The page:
This week I was summoned for jury duty. I arrived Tuesday at the Washington County Courthouse ready to perform my civic duty. I figured I might be sitting in a room for a while with little to do, so I also brought along my Holy Week planning resources, and ended up with ample time to select hymns for Maundy Thursday, Good Friday, and Easter. It was a good morning, with a chance to chat with a Quaker jurist who likes literature as much as I do, and a young woman who used to work for the Springdale police department.
Many conversations with fellow clergy around the country had left me skeptical as to whether I would make the cut and actually serve on the jury. Theories on why clergy are not selected abound. Perhaps prosecuting attorneys believe pastors will be too lenient, acquitting too many offenders. Perhaps defense attorneys believe pastors are too moralistic, and will not be able to presume innocent until proven guilty. Or perhaps juries will defer to pastors. One attorney in particular who also now works in the church said both sides of lawyers would worry a clergy person would dominate a jury. One pastor, the only pastor who reported serving on a jury, reported he had served on two juries, and in both instances was selected as the foreperson of the jury. So there you go.
That, all by itself, is interesting. Apparently in the eyes of the court, a religious leader on the court tips the scales in the jury room enough that it is better to dismiss the pastor.
All of this raises the larger question of the relationship between the political system and the church. We are a nation that has enshrined as its first amendment a commitment neither to establish a religion nor to prohibit the free exercise of it. Those protections, neither to establish nor to prohibit, are embedded in a larger amendment protecting a wide range of forms of free speech.
Transport these commitments back into the life of the church itself, and you have individual people of faith interpreting their right to the free exercise of religion in diverse ways. I think the majority of Christians prefer that politics not be established in the church in about the same way religion is not supposed to be established in the state. There are exceptions to this, I am sure. Some clergy use the pulpit, and some churches use their voice, to align directly behind specific partisan political positions.
Perhaps the way to think about this is to say that the church lives in a strange tension. It is not supposed to be caught up in partisan politics, taking one side or the other in a bicameral system of government. Yet on the other hand, the church is itself a politics. Church is inherently political. John Milbank, one of my favorite theologians on this topic, says that what political theory is to human history in a veiled way, theology is to the understanding of reality and metaphysics as a whole.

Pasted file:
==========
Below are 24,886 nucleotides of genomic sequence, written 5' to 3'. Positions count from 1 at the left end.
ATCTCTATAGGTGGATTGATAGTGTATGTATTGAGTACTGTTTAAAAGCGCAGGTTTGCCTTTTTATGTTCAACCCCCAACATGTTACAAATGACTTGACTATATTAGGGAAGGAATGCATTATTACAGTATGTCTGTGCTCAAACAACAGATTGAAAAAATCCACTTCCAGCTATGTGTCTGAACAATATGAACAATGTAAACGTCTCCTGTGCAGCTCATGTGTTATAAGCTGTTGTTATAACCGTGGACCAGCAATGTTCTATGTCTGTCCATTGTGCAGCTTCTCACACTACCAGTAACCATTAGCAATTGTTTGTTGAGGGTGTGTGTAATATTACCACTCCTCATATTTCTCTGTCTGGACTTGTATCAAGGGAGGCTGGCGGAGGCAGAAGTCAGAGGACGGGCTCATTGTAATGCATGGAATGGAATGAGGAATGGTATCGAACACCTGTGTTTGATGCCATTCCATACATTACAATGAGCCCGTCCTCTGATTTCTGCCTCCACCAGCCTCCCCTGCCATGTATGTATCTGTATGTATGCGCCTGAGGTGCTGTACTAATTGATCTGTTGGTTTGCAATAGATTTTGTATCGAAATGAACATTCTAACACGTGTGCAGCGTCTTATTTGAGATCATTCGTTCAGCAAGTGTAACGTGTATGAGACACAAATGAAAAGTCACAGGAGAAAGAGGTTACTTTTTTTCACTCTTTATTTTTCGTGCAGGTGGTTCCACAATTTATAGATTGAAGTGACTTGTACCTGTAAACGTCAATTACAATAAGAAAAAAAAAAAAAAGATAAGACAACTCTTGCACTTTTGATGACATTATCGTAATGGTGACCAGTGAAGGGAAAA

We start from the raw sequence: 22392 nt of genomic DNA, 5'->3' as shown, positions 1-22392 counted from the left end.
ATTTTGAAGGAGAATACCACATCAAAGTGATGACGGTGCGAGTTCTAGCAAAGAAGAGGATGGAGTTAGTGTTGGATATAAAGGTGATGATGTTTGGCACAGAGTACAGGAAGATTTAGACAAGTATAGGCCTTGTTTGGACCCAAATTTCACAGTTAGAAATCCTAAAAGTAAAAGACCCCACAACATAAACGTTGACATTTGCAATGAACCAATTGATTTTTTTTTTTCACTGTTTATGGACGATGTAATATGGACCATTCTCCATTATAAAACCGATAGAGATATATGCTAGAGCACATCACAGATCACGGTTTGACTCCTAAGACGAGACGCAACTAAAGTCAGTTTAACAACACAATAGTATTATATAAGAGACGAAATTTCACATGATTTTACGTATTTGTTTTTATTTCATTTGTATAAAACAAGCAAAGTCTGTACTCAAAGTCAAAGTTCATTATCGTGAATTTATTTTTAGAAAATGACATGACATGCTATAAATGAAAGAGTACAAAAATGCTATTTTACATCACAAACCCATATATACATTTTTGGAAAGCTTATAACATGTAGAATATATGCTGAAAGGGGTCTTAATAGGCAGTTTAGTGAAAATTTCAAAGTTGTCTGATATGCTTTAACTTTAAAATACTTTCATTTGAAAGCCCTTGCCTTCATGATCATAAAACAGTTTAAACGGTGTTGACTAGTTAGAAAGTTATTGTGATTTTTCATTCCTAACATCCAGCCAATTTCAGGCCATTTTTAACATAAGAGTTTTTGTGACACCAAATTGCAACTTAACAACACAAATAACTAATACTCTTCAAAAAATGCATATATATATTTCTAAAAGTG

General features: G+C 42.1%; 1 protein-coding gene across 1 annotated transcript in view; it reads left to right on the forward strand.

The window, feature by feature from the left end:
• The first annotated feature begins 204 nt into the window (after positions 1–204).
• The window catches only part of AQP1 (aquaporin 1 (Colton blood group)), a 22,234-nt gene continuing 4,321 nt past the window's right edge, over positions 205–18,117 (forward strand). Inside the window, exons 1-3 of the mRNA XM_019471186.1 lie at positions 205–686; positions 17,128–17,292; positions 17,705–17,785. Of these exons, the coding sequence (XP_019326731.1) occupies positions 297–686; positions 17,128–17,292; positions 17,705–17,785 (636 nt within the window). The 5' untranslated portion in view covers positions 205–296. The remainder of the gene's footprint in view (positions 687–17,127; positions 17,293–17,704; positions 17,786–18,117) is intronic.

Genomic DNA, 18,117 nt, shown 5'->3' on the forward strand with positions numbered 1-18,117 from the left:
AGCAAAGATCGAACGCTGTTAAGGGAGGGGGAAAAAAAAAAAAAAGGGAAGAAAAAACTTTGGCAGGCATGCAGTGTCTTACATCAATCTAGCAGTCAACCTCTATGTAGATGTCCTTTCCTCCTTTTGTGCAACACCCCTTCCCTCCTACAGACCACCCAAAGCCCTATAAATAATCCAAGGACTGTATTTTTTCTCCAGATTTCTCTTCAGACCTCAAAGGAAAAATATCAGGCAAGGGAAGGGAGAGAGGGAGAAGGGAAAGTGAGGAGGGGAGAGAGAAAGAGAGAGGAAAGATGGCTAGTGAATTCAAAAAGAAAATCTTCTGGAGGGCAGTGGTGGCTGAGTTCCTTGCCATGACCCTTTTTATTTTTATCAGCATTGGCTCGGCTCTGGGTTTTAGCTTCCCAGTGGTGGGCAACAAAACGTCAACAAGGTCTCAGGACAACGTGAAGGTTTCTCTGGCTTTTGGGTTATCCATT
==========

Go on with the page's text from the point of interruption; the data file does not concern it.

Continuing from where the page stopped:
In this sense, it is impossible for the church not to be political. It has something to say to the polis, the city, either through its voice, what it says in its confessions, proclamations, sermons, newsletters, and more—and it automatically speaks its commitments through its actions in the world. The moment the church opens its doors to feed those who are hungry, or opens a health clinic or offers English as a Second Language classes for immigrants, its comportment towards the world and actions in it speaks a politics.
From my perspective as a pastor, I hope this kind of church politics would transcend the more typical partisan politics that gets us stuck. I’m not against partisan politics either, per se. There is a nitty-gritty aspect to politics that is unavoidable. We are always working out how to live together as a community and as a nation through the systems that have been given to us, and the cultures that form us. In the end, as much as a Christian would like to transcend partisan politics, they are going to have to go to the polling place and vote for candidates of a specific party.
The church, on the other hand, or any religious community, for that matter, is called to practice a kind of politics that points away from the political theory that applies only to human history, and instead guide our eyes and our hearts towards the fusion of the metaphysical and political understandings that is sometimes called political theology. Religious communities are free to transcend partisan politics because only through the politics they themselves practice can the partisan political landscape actually be transformed. This will seem paradoxical, but perhaps faith communities matter to the political not because they are apolitical, but because they are a different kind of political.
What I love about this when it is done well, at least in the Lutheran congregations I have known, is that Democrats and Republicans and Libertarians and Green party people all can share a common life together, and confess a common faith together, and then make commitments to change the world in very specific ways that will, in the end and to the world, look like a politics. But it will be, if led by prayer, a kind of divine politics, or an echo of divine government, small and edgy and never as powerful as the systems of the world, but always hinting at another kingdom, another realm, that is sneaking its way into this one.
Which is probably why after sitting for two hours of really fascinating questions for the jury from the prosecuting and defense teams, the prosecuting attorney, when asked if juror #38 could remain, said politely and thoughtfully, "We thank that juror and excuse him." At which point, I left the building, got in the car, and went to the elementary school to have lunch with the kids.
Published simultaneously in today's Northwest Arkansas Times.